Today I had heaps of fun doing a cooking class with local lady Alit. She has been teaching cooking classes for over a decade and has a deft hand with the cutting knife and an endearing sense of humour.
The class started with a guided tour through the local market, where we spotted lots of weird and wonderful things, including a basket of squirming eels. Every morning the market comes alive at around 4am as all the local women come to collect their supplies for the day; fresh flowers, vegetables, spices and fruit. Thankfully we didn’t have to get there that early though!
Our menu for the day:
• Balinese chicken soup
• Satay (ground chicken mixed with sauce and coconut then moulded onto bamboo sticks)
• Corn fritters
• Tempe manis (deep fried soya beans with a sweet soya sauce)
• Nasi goreng (fried rice with vegetables, chicken and egg)
• Black rice pudding
Joining me for the class were Oliver and Irma, a couple from Slovenia, and Shelley from England, who teaches in Shanghai – a very international bunch of Master Chefs! We were each given an apron and cutting board and set to task chopping shallots, garlic and turmeric. The shallots were dunked into hot oil to turn them golden brown and crispy.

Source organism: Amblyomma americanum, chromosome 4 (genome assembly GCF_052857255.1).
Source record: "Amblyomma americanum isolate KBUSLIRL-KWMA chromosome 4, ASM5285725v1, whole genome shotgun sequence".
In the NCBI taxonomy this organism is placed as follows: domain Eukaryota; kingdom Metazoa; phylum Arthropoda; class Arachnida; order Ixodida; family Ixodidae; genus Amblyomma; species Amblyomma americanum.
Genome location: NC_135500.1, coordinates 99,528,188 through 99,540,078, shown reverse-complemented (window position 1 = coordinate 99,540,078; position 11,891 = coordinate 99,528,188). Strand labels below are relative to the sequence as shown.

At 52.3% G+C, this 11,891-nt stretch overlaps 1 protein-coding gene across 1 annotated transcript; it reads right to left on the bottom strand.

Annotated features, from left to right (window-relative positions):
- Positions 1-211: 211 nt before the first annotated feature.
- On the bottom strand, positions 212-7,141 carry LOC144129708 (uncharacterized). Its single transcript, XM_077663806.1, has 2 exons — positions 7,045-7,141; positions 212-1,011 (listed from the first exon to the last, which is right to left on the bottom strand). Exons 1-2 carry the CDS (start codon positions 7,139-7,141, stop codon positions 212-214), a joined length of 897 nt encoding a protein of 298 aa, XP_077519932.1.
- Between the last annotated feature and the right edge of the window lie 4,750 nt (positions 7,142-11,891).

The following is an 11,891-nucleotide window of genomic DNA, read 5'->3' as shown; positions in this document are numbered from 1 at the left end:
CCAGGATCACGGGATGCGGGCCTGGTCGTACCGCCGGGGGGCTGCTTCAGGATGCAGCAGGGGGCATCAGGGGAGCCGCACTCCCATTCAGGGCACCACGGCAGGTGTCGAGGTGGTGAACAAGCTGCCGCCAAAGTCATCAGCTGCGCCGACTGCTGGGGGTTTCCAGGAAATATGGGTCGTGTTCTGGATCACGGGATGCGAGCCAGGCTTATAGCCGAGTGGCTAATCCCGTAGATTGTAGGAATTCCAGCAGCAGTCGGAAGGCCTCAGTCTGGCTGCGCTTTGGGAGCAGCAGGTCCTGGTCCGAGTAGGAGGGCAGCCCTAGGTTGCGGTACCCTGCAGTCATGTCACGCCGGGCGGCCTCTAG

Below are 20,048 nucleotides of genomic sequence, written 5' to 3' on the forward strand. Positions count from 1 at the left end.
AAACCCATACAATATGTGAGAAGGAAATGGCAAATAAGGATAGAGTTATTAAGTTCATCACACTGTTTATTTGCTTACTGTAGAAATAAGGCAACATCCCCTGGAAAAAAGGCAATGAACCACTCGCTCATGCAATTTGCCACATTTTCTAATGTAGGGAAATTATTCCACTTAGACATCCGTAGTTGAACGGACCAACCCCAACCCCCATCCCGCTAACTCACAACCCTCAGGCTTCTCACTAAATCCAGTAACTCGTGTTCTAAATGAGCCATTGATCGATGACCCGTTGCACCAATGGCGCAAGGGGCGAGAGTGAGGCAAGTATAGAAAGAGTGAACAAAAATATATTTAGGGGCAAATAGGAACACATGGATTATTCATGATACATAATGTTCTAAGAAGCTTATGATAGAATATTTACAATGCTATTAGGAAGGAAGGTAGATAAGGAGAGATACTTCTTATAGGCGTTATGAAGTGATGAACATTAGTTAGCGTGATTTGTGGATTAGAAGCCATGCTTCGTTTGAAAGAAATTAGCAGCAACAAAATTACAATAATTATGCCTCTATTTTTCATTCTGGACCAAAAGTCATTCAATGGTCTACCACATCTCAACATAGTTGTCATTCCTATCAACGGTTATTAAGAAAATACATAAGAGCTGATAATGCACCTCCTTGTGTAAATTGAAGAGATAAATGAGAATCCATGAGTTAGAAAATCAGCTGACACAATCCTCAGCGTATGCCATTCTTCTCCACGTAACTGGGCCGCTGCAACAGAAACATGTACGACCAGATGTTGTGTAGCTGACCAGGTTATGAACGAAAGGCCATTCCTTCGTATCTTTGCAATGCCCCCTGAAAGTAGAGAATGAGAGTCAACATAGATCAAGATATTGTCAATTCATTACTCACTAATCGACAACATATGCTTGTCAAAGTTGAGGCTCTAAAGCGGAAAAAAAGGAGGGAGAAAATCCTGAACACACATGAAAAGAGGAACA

The black rice was put on to cook, with some cinnamon and palm sugar. Then we made the ‘secret sauce’ – garlic, galangga (similar to ginger but more potent) ginger, chilies, turmeric, shrimp paste, candle nut – all ground up with a mortar and pestle, then added to the hot wok with some oil and cooked down for a few minutes. This sauce was then added to pretty much everything that we made, Alit said you can keep it in the fridge or freezer once you make up a batch. It sure smelled amazing.
“How long now until we eat Alit? One hour.”
Next up we made the chicken satay, in went some Balinese sauce, grated coconut, palm sugar, lime juice and salt and pepper. As well as twisting the chicken onto the skewers, Irma skilfully hand rolled some chicken balls, to be added to our soup.
“How long now until we eat Alit? Two hours”
We fried up the tempe with some chillies, tomato, celery leaf, onion, and a range of different sauces. The soup contained, you guessed it, some secret sauce, and lastly we made a big batch of nasi goreng.
“How long now until we eat Alit? Four hours. Ha ha ha”
After all our hard work we had definitely worked up an appetite. The moans of appreciation as we tucked into our food were a sure sign that we had cooked up a storm, with Oliver declaring it the best meal he had eaten so far in Bali.
You can find Alit’s Warung just off Monkey Forest Road on Beji Lane.